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with you, if I thought that we were not to meet again.' I heartily wish I could make him any return.

I hope, Sir David, to be able to make myself more worthy of the regard of such men. May I not hope to pass many days of friendship with you?

No. 51 of the North Briton is not written by Mr. Wilkes. Churchill told me that Wilkes has had nothing to do with it since No. 44. “The 45, Sir," said he, “is a spurious paper, you know.” I really believe that it is now done by another hand. I must tell you a joke upon Wilkes. He was coming out of Ranelagh some nights ago, and the footmen were bawling out

“ Mrs. Wilkes' coach! Mrs. Wilkes' coach!” Lord Kelly run (sic) to the door, and cried, “ Mrs. Wilkes' coach, No. 45."

My father has not yet settled matters so as I can fix the time for my setting out. But I imagine I shall go week after next. So that this day se'night will be the last Saturday on which I shall sit down in fair Augusta to talk to you. I wish


could get my father to let me have a fixed sum yearly. It is by much

It makes a young man independent, and learns him æconomy, or the art of living upon his income.

I ever am,
With sincere esteem and affection,
Your obliged friend and servant,

JAMES BOSWELL. Inner Temple, 23 July, 1763.

the best way.


I begin this letter in a situation that makes me uncertain when I shall end it, whether at the foot of the first, second, third, or fourth page.

Mr. Johnson and I are going upon the water to Greenwich, and his Ethiopian is to call me when his master is ready. Two nights ago Mr. Johnson said, “ Well, what are you to do, while in the Low Countries? Your mind must not lye uncultivated.” I told him I was to study Civil Law, and the Law of Nature and nations together with the French language, and as to other things he must advise me. Come, then," said he, “ let us make a day of it. Let us go to Greenwich and dine, and talk it over fully.” So that I shall say,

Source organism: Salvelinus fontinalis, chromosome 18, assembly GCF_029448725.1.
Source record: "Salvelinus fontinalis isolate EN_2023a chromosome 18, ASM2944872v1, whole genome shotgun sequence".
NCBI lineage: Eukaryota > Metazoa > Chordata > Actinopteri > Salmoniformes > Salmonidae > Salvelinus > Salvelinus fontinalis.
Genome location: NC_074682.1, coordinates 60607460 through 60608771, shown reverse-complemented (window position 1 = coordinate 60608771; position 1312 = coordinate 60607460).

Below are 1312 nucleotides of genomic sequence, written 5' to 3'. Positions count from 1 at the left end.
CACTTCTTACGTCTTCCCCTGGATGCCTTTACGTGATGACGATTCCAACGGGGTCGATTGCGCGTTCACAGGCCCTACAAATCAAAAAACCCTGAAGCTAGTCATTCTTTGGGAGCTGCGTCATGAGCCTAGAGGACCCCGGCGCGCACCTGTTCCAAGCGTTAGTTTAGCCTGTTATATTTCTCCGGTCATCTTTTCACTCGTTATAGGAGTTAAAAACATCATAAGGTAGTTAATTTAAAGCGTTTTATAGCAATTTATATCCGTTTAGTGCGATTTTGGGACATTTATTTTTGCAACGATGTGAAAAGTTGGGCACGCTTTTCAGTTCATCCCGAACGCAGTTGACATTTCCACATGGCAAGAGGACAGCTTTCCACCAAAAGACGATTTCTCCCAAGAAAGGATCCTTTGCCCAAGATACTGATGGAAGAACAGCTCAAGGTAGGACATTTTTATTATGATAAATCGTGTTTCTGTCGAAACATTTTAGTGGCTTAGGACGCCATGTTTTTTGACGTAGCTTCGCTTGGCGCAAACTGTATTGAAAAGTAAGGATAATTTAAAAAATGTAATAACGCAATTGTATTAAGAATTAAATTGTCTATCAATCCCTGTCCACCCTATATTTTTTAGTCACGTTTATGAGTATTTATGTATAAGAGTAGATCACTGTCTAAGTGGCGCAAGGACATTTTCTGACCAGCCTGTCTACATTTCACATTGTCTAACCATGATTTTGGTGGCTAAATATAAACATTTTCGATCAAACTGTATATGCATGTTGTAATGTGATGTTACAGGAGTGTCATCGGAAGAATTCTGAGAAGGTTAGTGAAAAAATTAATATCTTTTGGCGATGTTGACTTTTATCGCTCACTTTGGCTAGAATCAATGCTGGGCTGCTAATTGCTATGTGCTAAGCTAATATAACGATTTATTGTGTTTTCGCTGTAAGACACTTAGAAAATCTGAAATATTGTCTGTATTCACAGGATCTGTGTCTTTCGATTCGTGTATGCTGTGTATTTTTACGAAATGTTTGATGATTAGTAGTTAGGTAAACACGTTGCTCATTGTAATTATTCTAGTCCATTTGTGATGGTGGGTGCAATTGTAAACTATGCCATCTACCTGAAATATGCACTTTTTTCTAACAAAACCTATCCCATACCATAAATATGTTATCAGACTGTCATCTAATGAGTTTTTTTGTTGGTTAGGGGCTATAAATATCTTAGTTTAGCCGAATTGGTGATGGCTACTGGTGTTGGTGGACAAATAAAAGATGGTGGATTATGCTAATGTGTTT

See Life, vol. i., p. 357.-Editor.


“ On Thames' banks in silent thought we stood,

Where Greenwich smiles upon the silver flood," &c. See his London, which I think a noble poem. The satire is keen, and the numbers manly. I have sent you Smart's Song to David, which is a very curious composition, being a strange mixture of dun obscure and glowing genius at times. I have also sent some poems which he has lately published. His Genius and Imagination is (sic) very pretty. The other pieces have shivers of Genius here and there, but are often ludicrously low. Poor man, he has been relieved from his confinement, but not from his unhappy disorder. However, he has it not in any great height. He is not a poet of the first rank. I am much obliged to you for your polite recommendation to Count Nassau. It shall be properly sealed. I hope to be rationally happy at Utrecht. I told you in a former letter my schemes at length. You will judge of my application to French, by the letters which I write, tho' they cannot be frequent. As I know you are a man of rigid exactness (as you once settled a penny with me, when balancing our circuit accounts) you shall have your literary bill in from next post, and a letter extraordinary. I do hope you will forgive my haste, and commend my present punctuality and future good intentions.